Dell EMC is planning on tripling the amount of AMD-based servers in its portfolio, following the success of the chip manufacturer’s EPYC range.
AMD spent a long time in the wilderness, playing second fiddle to main rival Intel across both the desktop and server markets. Its Zen microarchitecture, however, has been met with widespread acclaim, with Zen-based chips offering a noticeably lower TCO than equivalent Intel parts. In our tests, EPYC-based servers from Dell EMC, Broadberry and HPE all showcased phenomenal per-core performance for an excellent price.
This has not gone unnoticed by Dell. The company currently offers three server platforms that use AMD chips but Dominique Vanhamme, the company’s EMEA vice president and general manager for storage and compute told IT Pro that the company is planning to triple the number of AMD-based platforms it offers by the end of the year.
“Out of, let’s say, 50 or so platforms that we have today,” he said, “three of them are AMD – we’ll probably triple that by the end of this year.”
He also confirmed that Dell EMC will be launching servers powered by AMD’s newest architecture – a 7nm architecture codenamed ‘Rome’ – in the second half of 2019.
While AMD will still be a minority among Dell’s server platforms, this planned expansion is in contrast to comments made by Dell EMC CTO John Roese last year, who told Cloud Pro that Intel was still “the big player” in the market and that the company had no plans to substantially increase its AMD offering, stating “don’t expect it to be a duopoly any time soon”.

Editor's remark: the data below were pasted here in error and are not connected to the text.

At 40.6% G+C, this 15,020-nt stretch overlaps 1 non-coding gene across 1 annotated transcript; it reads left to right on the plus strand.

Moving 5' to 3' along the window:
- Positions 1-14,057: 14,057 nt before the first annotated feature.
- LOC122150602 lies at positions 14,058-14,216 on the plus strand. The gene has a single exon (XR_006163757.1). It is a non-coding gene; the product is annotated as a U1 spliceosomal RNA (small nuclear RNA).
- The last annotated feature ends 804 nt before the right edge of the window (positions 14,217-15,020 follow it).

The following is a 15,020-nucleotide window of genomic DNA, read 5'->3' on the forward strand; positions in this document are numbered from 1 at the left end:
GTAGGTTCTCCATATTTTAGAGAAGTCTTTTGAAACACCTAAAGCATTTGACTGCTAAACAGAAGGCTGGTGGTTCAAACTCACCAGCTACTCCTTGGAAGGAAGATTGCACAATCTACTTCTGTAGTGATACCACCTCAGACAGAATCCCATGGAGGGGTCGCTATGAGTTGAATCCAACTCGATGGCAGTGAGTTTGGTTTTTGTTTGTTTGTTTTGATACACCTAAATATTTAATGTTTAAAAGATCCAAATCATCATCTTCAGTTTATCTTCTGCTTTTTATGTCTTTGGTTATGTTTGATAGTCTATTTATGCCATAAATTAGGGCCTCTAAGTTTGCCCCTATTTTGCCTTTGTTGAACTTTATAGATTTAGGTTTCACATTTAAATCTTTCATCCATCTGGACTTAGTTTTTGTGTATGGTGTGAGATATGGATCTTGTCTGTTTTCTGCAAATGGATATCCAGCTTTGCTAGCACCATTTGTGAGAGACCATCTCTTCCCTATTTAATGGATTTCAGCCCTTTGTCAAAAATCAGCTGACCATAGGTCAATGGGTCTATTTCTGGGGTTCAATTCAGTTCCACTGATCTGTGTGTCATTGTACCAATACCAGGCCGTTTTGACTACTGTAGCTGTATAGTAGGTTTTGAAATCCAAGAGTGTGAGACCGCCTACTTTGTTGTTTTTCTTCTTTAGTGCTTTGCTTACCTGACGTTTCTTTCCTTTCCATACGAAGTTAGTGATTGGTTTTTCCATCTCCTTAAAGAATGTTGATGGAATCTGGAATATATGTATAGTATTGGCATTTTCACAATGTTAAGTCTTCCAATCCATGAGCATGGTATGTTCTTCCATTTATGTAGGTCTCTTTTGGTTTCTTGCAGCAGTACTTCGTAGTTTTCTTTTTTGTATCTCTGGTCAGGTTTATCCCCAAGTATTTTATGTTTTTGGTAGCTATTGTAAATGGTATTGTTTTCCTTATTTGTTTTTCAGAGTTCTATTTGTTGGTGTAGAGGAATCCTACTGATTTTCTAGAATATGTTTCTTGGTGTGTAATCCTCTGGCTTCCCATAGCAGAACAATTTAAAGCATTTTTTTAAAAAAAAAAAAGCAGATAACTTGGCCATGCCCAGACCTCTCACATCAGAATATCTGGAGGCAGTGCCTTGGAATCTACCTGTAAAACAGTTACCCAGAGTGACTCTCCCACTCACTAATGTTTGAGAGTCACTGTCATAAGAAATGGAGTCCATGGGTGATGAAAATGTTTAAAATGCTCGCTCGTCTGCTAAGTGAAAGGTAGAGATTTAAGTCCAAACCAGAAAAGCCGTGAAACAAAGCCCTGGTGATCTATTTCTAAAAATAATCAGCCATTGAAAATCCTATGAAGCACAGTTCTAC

A significant barrier to AMD’s growth in the server market, as Vanhamme pointed out, is that any workloads that currently run on Intel servers will need to be re-validated to run on AMD-powered hardware. Given Intel’s relative stranglehold on the market, this means that a full AMD migration is likely to be a major project for any sizeable company.
One of the primary driving factors behind this expansion of AMD platforms is a growing demand from customers, according to Vanhamme. The lower TCO offered by AMD’s EPYC chips is a large factor, he says; along with a cheaper list price, many EPYC chips use fewer cores and sockets to match the performance of equivalent Intel systems, which means that CIOs can save money on per-core and per-socket licensing costs. Lower power consumption is also attractive, he said.
One thing that surprised Vanhamme was the demand for EPYC servers from general-purpose customers. For example. high-performance computing was expected to be the biggest revenue driver, due to the per-core and per-socket performance advantages, but general demand has been surprisingly strong.
“So in the original plan, we were thinking that it will be a few first verticals that will pick up, like service providers,” he said. “We thought that maybe there are some hosters that may want to have that extra capacity when they provide IaaS services. We clearly see HPC, but we also see general customers for sure.”